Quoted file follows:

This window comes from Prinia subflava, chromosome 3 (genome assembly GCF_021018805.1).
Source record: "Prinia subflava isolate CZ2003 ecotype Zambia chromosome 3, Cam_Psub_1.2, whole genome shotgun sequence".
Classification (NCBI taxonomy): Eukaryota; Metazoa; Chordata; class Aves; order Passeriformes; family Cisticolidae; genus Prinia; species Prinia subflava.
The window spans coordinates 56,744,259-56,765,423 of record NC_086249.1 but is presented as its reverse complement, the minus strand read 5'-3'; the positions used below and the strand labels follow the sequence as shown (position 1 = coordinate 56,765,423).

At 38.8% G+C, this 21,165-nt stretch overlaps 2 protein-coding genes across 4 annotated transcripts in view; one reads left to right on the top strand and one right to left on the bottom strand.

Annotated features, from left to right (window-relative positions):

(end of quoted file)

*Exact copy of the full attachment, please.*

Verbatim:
This window comes from Prinia subflava, chromosome 3 (genome assembly GCF_021018805.1).
Source record: "Prinia subflava isolate CZ2003 ecotype Zambia chromosome 3, Cam_Psub_1.2, whole genome shotgun sequence".
Classification (NCBI taxonomy): Eukaryota; Metazoa; Chordata; class Aves; order Passeriformes; family Cisticolidae; genus Prinia; species Prinia subflava.
The window spans coordinates 56,744,259-56,765,423 of record NC_086249.1 but is presented as its reverse complement, the minus strand read 5'-3'; the positions used below and the strand labels follow the sequence as shown (position 1 = coordinate 56,765,423).

At 38.8% G+C, this 21,165-nt stretch overlaps 2 protein-coding genes across 4 annotated transcripts in view; one reads left to right on the top strand and one right to left on the bottom strand.

Annotated features, from left to right (window-relative positions):